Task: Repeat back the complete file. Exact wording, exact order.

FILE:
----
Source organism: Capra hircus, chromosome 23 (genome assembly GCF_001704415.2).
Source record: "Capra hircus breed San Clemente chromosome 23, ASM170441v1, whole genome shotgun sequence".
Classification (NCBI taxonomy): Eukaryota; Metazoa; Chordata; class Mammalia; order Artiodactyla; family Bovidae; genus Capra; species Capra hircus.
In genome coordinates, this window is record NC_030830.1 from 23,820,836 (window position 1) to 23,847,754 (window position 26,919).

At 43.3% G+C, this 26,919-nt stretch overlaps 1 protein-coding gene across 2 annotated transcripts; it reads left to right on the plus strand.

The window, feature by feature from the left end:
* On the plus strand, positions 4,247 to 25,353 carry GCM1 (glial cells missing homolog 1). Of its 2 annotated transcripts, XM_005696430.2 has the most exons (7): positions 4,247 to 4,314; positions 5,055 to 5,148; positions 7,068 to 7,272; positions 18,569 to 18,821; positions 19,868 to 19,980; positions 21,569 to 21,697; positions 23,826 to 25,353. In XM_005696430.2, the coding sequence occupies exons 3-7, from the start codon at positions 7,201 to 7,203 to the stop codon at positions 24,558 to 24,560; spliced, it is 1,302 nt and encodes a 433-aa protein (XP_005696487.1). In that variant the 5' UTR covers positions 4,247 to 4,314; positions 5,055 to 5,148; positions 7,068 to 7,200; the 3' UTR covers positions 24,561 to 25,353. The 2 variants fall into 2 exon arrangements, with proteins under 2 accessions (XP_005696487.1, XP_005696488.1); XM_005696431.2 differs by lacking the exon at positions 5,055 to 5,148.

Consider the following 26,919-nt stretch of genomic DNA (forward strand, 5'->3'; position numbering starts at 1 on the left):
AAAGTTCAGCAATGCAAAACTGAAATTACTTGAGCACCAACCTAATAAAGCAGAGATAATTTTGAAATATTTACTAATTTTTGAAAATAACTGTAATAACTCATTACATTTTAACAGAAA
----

Source organism: Capra hircus, chromosome 23 (genome assembly GCF_001704415.2).
Source record: "Capra hircus breed San Clemente chromosome 23, ASM170441v1, whole genome shotgun sequence".
Classification (NCBI taxonomy): Eukaryota; Metazoa; Chordata; class Mammalia; order Artiodactyla; family Bovidae; genus Capra; species Capra hircus.
In genome coordinates, this window is record NC_030830.1 from 23,820,836 (window position 1) to 23,847,754 (window position 26,919).

At 43.3% G+C, this 26,919-nt stretch overlaps 1 protein-coding gene across 2 annotated transcripts; it reads left to right on the plus strand.

The window, feature by feature from the left end:
* On the plus strand, positions 4,247 to 25,353 carry GCM1 (glial cells missing homolog 1). Of its 2 annotated transcripts, XM_005696430.2 has the most exons (7): positions 4,247 to 4,314; positions 5,055 to 5,148; positions 7,068 to 7,272; positions 18,569 to 18,821; positions 19,868 to 19,980; positions 21,569 to 21,697; positions 23,826 to 25,353. In XM_005696430.2, the coding sequence occupies exons 3-7, from the start codon at positions 7,201 to 7,203 to the stop codon at positions 24,558 to 24,560; spliced, it is 1,302 nt and encodes a 433-aa protein (XP_005696487.1). In that variant the 5' UTR covers positions 4,247 to 4,314; positions 5,055 to 5,148; positions 7,068 to 7,200; the 3' UTR covers positions 24,561 to 25,353. The 2 variants fall into 2 exon arrangements, with proteins under 2 accessions (XP_005696487.1, XP_005696488.1); XM_005696431.2 differs by lacking the exon at positions 5,055 to 5,148.

Consider the following 26,919-nt stretch of genomic DNA (forward strand, 5'->3'; position numbering starts at 1 on the left):
AAAGTTCAGCAATGCAAAACTGAAATTACTTGAGCACCAACCTAATAAAGCAGAGATAATTTTGAAATATTTACTAATTTTTGAAAATAACTGTAATAACTCATTACATTTTAACAGAAA